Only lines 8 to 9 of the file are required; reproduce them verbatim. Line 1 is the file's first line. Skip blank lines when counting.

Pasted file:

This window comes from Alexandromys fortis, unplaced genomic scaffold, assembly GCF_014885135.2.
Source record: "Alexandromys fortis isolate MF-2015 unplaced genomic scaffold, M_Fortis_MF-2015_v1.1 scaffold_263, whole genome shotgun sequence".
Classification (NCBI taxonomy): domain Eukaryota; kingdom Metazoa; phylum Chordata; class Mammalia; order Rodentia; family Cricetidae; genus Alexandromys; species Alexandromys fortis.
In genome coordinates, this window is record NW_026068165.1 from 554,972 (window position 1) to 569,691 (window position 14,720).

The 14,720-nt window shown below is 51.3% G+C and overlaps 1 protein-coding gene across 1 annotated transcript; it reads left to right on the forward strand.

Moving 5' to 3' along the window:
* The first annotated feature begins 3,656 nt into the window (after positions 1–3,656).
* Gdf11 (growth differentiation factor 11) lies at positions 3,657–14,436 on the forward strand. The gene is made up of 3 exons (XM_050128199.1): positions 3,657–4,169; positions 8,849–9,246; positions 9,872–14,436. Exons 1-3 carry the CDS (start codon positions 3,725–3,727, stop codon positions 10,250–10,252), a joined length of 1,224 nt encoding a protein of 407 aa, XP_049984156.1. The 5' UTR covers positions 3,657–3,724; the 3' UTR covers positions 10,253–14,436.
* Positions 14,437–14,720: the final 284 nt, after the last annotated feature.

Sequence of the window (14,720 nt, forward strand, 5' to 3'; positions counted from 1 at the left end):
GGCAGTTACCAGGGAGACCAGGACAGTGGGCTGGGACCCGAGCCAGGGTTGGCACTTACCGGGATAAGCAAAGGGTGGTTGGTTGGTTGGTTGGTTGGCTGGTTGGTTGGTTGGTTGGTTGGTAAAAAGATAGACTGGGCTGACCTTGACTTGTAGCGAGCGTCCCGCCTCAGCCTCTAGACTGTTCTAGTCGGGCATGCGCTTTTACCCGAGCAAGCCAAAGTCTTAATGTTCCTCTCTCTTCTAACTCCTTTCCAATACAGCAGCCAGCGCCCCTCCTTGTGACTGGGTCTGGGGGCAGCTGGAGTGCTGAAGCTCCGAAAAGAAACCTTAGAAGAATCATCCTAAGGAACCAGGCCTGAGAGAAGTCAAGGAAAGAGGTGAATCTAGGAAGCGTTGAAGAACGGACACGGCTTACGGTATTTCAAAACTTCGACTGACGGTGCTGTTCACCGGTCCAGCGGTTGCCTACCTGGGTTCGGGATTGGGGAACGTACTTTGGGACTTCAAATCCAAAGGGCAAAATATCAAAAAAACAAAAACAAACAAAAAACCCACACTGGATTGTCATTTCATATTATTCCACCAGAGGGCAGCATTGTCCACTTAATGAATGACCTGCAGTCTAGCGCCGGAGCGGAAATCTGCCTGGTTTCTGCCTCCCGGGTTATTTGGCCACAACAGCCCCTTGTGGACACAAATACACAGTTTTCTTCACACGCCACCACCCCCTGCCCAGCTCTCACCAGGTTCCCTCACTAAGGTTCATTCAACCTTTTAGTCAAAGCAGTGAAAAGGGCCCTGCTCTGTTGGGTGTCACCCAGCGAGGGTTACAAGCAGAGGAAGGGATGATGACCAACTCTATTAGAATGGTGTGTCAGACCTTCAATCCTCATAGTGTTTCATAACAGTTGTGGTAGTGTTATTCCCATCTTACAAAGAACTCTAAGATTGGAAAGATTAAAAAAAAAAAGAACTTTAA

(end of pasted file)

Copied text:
* Gdf11 (growth differentiation factor 11) lies at positions 3,657–14,436 on the forward strand. The gene is made up of 3 exons (XM_050128199.1): positions 3,657–4,169; positions 8,849–9,246; positions 9,872–14,436. Exons 1-3 carry the CDS (start codon positions 3,725–3,727, stop codon positions 10,250–10,252), a joined length of 1,224 nt encoding a protein of 407 aa, XP_049984156.1. The 5' UTR covers positions 3,657–3,724; the 3' UTR covers positions 10,253–14,436.
* Positions 14,437–14,720: the final 284 nt, after the last annotated feature.